Johnny Flynn’s long-awaited fourth studio album, Sillion, is a luscious and brooding exploration of the dimensions of what folk can be, tinted with elements of both light and bruised darkness converging across the personal, political, and poetic.
With much of the recording taking place while Flynn starred as an unsettlingly charming psychopath in Martin McDonagh’s ‘Hangmen’, he recognises that ‘there’s probably some of that darkness in the lyrics, and a celebration that you can explore the baseness of human nature.’ In The Deepest and Barleycorn, Flynn’s take on the traditional English folk song of a similar name, erupt with this high drama hinging on more sinister undercurrents – Barleycorn, Flynn explains, “is about the ritualistic killing of Sir John Barleycorn and predates the Christian story of the slaying of Christ”, simmering beneath which is a recording of Alfred Lord Tennyson reading the ‘Charge Of The Light Brigade’.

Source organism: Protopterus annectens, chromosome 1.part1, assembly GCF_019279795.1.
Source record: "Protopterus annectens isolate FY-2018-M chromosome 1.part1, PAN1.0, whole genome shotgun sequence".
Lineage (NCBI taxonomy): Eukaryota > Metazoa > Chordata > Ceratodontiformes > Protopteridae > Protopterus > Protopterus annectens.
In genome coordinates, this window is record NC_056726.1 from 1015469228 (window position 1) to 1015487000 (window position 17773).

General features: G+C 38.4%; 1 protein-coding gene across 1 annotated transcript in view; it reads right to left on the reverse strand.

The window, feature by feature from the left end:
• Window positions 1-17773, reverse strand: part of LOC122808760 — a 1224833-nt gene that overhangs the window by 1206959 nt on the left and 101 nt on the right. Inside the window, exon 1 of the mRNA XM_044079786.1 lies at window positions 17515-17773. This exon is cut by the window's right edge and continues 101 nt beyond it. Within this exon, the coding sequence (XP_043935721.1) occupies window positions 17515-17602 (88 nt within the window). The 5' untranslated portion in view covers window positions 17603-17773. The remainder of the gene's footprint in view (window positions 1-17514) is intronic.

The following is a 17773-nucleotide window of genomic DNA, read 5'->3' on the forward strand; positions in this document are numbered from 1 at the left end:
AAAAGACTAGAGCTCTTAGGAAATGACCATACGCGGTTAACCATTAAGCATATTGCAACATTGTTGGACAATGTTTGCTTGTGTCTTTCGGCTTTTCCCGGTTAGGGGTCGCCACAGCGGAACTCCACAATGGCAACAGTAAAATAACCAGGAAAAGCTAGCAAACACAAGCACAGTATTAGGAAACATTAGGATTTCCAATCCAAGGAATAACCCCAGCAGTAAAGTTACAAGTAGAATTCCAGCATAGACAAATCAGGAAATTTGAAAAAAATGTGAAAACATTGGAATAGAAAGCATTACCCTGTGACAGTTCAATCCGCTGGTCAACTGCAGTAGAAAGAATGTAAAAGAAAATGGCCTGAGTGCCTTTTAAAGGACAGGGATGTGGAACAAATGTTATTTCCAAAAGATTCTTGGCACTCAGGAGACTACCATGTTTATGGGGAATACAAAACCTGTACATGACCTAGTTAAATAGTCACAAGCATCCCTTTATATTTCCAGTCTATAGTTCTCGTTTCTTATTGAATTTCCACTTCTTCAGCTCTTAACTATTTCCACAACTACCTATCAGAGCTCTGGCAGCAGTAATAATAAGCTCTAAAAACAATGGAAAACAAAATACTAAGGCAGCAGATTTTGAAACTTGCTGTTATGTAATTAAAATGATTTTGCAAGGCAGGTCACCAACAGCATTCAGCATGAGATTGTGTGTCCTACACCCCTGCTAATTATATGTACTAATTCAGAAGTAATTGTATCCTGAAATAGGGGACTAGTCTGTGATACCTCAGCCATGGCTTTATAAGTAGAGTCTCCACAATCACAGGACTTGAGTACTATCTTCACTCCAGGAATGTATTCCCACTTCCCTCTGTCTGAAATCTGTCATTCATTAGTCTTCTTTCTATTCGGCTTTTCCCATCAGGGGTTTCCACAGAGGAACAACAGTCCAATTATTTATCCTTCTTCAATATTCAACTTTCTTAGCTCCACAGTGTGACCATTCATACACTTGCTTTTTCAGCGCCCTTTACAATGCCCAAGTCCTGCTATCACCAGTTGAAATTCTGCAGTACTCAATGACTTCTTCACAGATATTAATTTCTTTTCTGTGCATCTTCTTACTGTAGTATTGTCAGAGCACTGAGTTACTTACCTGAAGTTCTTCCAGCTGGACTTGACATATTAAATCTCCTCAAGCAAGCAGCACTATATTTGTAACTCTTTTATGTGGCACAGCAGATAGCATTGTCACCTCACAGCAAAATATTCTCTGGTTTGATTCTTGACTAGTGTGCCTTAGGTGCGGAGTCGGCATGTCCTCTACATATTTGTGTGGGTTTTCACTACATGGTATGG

Moments of greater personal insight and intimacy really shine through on this record. Heart Sunk Sank, recorded on only one of two existing Voice-o-Graph recording booths in the world, fades effortlessly between the historic warp of this wartime technology to glorious modern HD, feeling like the discovery of an ancient love song discovered on a long-lost vinyl. It’s a beautifully ingenious little hidden gem on an album of hugely different shades of feeling.
Ultimately this is a very intelligent and emotionally stirring record which benefits from several repeated listens to really appreciate what is going on underneath. Coincidentally, listening to it in the wake of more horrors on London’s streets and in the wake of weighty political choices, it is a suitably timely and equally measured soundtrack for unstable times.